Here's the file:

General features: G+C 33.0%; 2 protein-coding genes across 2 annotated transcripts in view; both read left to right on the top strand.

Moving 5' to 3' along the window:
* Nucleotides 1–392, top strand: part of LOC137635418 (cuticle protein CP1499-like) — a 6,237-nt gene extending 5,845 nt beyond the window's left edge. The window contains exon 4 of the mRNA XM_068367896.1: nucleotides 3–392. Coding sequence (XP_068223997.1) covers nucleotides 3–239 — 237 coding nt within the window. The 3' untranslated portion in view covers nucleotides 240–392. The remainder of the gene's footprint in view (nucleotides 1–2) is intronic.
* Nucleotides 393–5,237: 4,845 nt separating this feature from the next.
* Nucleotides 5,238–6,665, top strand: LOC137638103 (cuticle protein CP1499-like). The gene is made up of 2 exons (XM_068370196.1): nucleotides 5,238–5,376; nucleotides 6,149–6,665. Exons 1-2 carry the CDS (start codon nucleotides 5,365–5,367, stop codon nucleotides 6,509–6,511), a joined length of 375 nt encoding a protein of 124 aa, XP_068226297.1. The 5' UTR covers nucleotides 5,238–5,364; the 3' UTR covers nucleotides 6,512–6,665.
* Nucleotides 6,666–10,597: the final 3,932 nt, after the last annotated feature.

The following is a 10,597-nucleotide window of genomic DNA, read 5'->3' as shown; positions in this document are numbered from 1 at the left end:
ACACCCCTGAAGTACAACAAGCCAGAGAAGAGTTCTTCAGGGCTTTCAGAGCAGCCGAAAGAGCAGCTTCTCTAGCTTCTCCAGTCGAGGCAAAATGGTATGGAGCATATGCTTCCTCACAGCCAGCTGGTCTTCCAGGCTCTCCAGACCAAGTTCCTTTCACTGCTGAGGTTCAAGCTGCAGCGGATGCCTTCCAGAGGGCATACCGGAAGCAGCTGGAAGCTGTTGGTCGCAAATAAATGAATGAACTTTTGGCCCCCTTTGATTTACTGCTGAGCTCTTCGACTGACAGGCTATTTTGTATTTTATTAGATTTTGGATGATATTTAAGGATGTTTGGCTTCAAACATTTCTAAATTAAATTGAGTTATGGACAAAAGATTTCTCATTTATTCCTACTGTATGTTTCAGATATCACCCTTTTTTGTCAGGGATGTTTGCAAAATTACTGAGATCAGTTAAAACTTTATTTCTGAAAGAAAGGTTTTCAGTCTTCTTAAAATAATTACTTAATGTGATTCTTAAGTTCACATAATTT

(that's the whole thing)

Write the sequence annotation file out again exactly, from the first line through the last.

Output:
General features: G+C 33.0%; 2 protein-coding genes across 2 annotated transcripts in view; both read left to right on the top strand.

Moving 5' to 3' along the window:
* Nucleotides 1–392, top strand: part of LOC137635418 (cuticle protein CP1499-like) — a 6,237-nt gene extending 5,845 nt beyond the window's left edge. The window contains exon 4 of the mRNA XM_068367896.1: nucleotides 3–392. Coding sequence (XP_068223997.1) covers nucleotides 3–239 — 237 coding nt within the window. The 3' untranslated portion in view covers nucleotides 240–392. The remainder of the gene's footprint in view (nucleotides 1–2) is intronic.
* Nucleotides 393–5,237: 4,845 nt separating this feature from the next.
* Nucleotides 5,238–6,665, top strand: LOC137638103 (cuticle protein CP1499-like). The gene is made up of 2 exons (XM_068370196.1): nucleotides 5,238–5,376; nucleotides 6,149–6,665. Exons 1-2 carry the CDS (start codon nucleotides 5,365–5,367, stop codon nucleotides 6,509–6,511), a joined length of 375 nt encoding a protein of 124 aa, XP_068226297.1. The 5' UTR covers nucleotides 5,238–5,364; the 3' UTR covers nucleotides 6,512–6,665.
* Nucleotides 6,666–10,597: the final 3,932 nt, after the last annotated feature.

The following is a 10,597-nucleotide window of genomic DNA, read 5'->3' as shown; positions in this document are numbered from 1 at the left end:
ACACCCCTGAAGTACAACAAGCCAGAGAAGAGTTCTTCAGGGCTTTCAGAGCAGCCGAAAGAGCAGCTTCTCTAGCTTCTCCAGTCGAGGCAAAATGGTATGGAGCATATGCTTCCTCACAGCCAGCTGGTCTTCCAGGCTCTCCAGACCAAGTTCCTTTCACTGCTGAGGTTCAAGCTGCAGCGGATGCCTTCCAGAGGGCATACCGGAAGCAGCTGGAAGCTGTTGGTCGCAAATAAATGAATGAACTTTTGGCCCCCTTTGATTTACTGCTGAGCTCTTCGACTGACAGGCTATTTTGTATTTTATTAGATTTTGGATGATATTTAAGGATGTTTGGCTTCAAACATTTCTAAATTAAATTGAGTTATGGACAAAAGATTTCTCATTTATTCCTACTGTATGTTTCAGATATCACCCTTTTTTGTCAGGGATGTTTGCAAAATTACTGAGATCAGTTAAAACTTTATTTCTGAAAGAAAGGTTTTCAGTCTTCTTAAAATAATTACTTAATGTGATTCTTAAGTTCACATAATTT